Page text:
I am lucky enough to live in a city with many businesses and I have
quickly realized that getting in touch with them will be a full-time
job. At this stage of my business, I am not in a position to take on
another employee. This is a crushingly expensive city, where
apartment rents of $3,000 a month or more are not unheard of. I
would not want someone else to be dependent on me financially at
this stage of my business. It simply would not be fair to them. As
it grows, then, yes, I will be willing to take on more employees.
Manufacturing in Asia will definitely help me to grow, as I
definitely do not have the space for a bench or to store gobs of
inventory. Space can cost $100 or more per foot in my town.

I am definitely concerned about the welfare of the workers who make
my jewelry. That is why I asked if anyone had had positive
experiences with manufacturers in Asia, as I would like to work with
someone who pays their workers a fair wage. I am even willing to pay
a little bit extra so that these workers are paid fairly. I
definitely believe in fair trade and would be happy to do what I can
to help with the development of a Third World country.

This is not to say that all countries in Asia are Third World. I am
aware that some of them, like Singapore are quite developed. This
leads me to another point: It is doing a disservice to Asia to
assume that all of its countries are underdeveloped with massive
corruption and such a lack of rule of law that its workers will
DEFINITELY be abused. While this is sadly the case in many
instances, it is not always the case. Abuses can happen in the US
and there are many sweatshops in my own city. I have believe that I
have personally witnessed this in the studio of one very famous
jewelry designer that I shall not name. It was clear that this
designer was using cheap labour to produce pieces that I have seen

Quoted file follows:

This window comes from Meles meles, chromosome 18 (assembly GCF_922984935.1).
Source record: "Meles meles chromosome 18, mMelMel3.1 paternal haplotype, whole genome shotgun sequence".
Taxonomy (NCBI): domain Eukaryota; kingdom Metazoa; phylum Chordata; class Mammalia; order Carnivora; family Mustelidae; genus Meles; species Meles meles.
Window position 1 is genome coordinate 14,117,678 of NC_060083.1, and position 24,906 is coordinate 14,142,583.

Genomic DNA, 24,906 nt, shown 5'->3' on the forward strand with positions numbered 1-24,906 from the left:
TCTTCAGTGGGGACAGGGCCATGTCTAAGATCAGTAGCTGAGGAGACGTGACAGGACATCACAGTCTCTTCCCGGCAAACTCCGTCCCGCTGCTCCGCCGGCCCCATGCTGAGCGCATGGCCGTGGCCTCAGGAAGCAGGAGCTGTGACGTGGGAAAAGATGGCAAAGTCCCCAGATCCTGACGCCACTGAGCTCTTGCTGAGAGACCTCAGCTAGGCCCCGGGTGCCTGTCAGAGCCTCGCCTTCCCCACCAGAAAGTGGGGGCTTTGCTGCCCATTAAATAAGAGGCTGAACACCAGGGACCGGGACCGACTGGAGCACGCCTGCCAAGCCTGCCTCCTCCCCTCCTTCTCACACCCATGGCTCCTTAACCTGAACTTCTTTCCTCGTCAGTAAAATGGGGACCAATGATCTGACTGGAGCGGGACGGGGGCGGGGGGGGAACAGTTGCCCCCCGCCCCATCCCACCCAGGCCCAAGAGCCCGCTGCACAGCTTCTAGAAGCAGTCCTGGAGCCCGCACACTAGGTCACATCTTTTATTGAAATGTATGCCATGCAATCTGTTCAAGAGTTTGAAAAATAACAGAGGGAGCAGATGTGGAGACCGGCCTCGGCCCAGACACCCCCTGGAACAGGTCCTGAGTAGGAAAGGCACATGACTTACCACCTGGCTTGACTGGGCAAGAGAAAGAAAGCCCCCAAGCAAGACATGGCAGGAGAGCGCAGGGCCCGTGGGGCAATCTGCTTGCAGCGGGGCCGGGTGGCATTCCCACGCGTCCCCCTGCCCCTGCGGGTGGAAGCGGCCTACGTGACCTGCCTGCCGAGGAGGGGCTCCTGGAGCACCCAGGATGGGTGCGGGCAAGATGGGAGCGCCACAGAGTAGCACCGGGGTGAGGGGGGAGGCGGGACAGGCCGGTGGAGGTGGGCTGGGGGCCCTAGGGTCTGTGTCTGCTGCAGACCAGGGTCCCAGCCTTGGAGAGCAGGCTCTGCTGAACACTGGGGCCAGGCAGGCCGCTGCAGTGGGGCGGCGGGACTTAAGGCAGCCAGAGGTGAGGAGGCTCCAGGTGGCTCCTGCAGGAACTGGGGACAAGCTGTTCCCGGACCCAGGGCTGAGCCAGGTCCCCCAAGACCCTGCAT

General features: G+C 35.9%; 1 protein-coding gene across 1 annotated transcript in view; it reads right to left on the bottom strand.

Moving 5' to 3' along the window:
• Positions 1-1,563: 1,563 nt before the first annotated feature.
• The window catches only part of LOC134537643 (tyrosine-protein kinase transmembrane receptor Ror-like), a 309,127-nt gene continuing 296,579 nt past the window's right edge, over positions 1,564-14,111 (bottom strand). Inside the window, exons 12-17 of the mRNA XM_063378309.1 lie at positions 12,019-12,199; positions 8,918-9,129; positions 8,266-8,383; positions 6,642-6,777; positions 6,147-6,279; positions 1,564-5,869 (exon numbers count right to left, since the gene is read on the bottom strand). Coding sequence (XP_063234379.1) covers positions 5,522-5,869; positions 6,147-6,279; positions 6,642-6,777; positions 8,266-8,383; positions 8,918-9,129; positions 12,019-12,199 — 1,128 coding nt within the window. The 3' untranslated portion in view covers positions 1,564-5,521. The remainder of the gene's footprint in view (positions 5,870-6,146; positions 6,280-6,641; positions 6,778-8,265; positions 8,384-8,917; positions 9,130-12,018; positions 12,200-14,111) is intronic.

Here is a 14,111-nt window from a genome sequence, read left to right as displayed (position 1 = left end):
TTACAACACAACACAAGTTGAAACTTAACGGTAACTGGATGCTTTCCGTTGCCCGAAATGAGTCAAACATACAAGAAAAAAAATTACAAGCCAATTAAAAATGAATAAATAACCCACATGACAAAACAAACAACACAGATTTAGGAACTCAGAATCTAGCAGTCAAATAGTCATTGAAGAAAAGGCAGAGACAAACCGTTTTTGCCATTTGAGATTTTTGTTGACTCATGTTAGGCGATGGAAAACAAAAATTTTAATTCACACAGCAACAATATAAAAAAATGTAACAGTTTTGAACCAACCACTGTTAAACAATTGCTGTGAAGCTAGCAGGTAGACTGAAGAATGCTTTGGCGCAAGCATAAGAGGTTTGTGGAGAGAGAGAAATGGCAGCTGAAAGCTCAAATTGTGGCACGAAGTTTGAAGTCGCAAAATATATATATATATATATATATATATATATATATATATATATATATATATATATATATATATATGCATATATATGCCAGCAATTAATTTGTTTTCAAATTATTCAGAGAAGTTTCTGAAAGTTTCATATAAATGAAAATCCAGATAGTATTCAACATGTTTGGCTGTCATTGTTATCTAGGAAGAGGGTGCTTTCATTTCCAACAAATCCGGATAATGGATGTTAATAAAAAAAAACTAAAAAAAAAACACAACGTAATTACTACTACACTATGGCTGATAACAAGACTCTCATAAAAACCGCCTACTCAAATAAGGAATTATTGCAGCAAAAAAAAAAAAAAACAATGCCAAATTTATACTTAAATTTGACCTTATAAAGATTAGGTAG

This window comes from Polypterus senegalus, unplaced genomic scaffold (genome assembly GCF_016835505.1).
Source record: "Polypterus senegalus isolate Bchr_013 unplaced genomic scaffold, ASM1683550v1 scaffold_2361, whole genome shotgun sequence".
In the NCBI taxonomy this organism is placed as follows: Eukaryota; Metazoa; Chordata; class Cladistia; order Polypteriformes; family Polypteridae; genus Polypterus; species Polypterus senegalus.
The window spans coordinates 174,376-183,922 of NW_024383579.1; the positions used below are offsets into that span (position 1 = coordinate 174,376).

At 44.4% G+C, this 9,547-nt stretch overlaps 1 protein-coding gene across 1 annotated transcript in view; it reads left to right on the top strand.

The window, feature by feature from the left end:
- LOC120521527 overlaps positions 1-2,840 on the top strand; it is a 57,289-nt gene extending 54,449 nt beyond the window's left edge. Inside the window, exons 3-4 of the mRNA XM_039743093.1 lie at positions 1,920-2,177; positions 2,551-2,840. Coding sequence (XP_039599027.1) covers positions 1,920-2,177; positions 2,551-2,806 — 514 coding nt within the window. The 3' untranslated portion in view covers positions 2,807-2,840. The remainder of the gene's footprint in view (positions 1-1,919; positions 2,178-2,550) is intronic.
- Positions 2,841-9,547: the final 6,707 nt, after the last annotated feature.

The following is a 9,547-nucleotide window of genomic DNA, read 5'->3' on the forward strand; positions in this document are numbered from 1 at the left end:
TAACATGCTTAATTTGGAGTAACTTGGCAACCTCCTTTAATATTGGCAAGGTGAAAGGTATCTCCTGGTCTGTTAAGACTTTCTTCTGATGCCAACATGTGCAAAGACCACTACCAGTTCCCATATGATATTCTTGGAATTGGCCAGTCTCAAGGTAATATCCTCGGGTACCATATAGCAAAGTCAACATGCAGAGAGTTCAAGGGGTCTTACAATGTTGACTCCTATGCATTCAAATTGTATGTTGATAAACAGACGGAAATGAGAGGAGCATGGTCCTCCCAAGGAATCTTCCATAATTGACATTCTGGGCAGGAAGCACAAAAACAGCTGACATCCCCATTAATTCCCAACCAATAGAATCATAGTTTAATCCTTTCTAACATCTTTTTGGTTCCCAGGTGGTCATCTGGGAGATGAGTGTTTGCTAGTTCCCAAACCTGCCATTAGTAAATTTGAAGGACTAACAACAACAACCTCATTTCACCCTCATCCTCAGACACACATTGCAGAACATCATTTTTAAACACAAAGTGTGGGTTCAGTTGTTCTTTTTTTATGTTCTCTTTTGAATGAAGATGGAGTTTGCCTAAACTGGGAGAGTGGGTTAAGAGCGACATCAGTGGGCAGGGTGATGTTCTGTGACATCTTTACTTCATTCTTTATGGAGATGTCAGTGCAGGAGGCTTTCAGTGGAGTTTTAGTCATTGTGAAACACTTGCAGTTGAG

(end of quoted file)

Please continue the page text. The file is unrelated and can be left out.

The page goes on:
in major fasion magazines and on Hollywood stars. This designer’s
jewelry is featured in many high fashion magazines and this designer
is almost certainly a millionaire. I know that I honestly cannot
afford to produce the designs that I want to produce in the United
States by myself. And I refused to pay someone lower than the
minimum wage, whether it is in this country or another country. I
know that the cost of living is cheaper in Asia and materials are
cheaper there, that is why I want to manufacture there.

For those of you who have concerns about the conditions of workers
there, have you done any research on companies that treat workers
well? If so, please feel free to share this with me by emailing me.
I am definitely interested in this.

Anyone who has had experiences with Asian manufacturers and knows of
reputable companies, please feel free to email me as well.


#10

How about hiring some studio assistants? You could keep your
production in the states by bringing some jewelry students in who
would like to learn. They’d probably work for a little less given
the opportunity to learn.

Do any of your local high schools have a jewelry class? You could
probably post an after school job opportunity there. What a fun job
to have as a high school student! I would have jumped at the chance!

-Amery


#11

The only things that make manufacturing in Asia cheap is the human